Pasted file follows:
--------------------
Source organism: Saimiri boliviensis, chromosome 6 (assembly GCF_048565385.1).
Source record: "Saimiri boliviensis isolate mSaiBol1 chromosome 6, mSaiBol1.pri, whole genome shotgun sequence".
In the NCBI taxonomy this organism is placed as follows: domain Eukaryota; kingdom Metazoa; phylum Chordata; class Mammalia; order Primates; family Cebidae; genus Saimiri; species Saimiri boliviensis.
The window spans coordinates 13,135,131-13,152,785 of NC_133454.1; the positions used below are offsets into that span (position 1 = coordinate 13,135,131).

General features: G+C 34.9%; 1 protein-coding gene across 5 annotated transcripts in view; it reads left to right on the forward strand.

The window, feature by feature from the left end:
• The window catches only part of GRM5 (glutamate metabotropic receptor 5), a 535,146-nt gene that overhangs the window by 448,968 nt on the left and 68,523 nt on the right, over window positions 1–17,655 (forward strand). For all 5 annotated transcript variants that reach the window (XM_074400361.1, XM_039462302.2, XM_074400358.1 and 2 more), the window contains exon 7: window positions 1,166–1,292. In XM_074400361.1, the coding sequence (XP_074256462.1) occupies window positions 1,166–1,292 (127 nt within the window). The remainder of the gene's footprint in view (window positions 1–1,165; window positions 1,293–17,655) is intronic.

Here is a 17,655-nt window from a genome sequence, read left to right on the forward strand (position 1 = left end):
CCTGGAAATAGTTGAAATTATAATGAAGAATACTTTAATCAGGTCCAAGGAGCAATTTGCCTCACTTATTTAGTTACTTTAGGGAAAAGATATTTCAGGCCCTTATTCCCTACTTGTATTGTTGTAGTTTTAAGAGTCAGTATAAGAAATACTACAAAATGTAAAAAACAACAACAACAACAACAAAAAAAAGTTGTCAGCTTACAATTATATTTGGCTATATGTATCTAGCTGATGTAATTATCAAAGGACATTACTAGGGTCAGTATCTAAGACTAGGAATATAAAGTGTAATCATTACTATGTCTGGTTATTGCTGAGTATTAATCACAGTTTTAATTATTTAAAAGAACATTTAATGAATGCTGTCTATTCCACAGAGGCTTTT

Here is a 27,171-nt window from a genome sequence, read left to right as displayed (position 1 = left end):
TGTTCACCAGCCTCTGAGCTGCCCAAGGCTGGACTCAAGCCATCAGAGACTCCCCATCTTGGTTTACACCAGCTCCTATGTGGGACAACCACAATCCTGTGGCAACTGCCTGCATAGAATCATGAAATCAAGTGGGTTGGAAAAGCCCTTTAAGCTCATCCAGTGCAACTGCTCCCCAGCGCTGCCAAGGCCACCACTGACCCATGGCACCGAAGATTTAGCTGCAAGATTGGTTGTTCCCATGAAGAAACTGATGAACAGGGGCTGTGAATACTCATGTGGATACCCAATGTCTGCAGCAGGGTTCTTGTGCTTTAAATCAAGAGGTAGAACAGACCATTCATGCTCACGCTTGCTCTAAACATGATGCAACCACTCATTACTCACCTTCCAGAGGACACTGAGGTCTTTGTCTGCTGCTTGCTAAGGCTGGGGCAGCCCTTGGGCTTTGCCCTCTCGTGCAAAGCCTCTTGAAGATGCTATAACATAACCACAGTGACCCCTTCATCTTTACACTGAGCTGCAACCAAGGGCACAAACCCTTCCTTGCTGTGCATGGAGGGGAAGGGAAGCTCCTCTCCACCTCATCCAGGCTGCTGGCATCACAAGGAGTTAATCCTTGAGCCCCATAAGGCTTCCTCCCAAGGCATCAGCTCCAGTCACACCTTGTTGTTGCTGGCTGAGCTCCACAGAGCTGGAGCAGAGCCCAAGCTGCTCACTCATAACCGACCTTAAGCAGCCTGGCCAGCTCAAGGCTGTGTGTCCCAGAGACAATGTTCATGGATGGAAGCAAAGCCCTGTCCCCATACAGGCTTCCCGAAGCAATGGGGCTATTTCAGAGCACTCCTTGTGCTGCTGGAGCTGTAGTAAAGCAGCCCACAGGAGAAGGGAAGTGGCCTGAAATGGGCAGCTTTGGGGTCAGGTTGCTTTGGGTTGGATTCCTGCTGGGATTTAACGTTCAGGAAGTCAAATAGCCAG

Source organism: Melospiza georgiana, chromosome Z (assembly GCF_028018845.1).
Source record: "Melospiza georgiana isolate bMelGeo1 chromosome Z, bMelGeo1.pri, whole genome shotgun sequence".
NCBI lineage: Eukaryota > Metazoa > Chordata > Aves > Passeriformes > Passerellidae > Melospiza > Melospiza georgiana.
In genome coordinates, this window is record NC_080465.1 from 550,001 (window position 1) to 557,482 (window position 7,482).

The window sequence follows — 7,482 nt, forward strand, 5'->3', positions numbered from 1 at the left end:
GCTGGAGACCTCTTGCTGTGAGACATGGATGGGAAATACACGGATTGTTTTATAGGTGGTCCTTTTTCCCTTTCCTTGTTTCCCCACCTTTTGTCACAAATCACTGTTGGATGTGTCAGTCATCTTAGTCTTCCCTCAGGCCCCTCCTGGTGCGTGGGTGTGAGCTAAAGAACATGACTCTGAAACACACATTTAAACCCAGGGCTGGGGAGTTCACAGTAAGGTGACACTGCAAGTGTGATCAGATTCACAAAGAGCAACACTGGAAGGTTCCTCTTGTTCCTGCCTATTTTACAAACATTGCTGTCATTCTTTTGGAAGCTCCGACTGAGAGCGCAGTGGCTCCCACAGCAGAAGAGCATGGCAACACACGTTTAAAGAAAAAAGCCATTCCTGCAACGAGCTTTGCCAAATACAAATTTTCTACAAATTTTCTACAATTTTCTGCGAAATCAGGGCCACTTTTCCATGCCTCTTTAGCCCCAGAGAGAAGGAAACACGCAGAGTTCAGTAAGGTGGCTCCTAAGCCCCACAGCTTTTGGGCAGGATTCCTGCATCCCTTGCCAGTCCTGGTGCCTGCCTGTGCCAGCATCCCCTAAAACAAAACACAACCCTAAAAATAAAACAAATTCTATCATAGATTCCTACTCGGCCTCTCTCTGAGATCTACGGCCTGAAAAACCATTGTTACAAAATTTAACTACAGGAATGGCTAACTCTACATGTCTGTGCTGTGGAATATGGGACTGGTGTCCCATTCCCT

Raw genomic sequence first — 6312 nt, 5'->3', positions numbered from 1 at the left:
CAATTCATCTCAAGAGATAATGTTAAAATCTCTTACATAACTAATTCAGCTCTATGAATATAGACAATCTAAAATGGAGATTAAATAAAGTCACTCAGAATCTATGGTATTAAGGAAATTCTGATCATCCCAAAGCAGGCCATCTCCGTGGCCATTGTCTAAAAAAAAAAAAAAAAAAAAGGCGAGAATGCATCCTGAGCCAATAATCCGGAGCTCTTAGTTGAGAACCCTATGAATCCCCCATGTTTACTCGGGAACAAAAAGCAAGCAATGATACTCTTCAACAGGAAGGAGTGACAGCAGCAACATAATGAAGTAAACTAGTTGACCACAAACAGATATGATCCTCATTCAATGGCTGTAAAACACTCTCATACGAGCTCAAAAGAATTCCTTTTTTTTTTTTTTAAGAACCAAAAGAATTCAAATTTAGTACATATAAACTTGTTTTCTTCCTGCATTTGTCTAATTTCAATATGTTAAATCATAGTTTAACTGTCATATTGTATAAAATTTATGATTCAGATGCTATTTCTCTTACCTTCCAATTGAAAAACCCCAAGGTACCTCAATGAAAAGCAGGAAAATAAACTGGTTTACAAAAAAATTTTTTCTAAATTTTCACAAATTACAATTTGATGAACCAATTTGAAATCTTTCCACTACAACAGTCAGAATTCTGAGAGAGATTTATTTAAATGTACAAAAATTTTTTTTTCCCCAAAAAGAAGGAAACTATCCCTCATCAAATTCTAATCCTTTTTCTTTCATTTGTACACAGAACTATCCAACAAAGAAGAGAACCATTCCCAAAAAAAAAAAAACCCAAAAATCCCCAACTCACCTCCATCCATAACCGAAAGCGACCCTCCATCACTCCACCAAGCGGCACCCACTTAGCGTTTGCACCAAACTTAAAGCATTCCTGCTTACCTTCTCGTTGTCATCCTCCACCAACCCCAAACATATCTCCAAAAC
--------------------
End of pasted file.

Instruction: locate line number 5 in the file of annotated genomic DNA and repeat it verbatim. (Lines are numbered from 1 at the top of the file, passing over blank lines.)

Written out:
General features: G+C 34.9%; 1 protein-coding gene across 5 annotated transcripts in view; it reads left to right on the forward strand.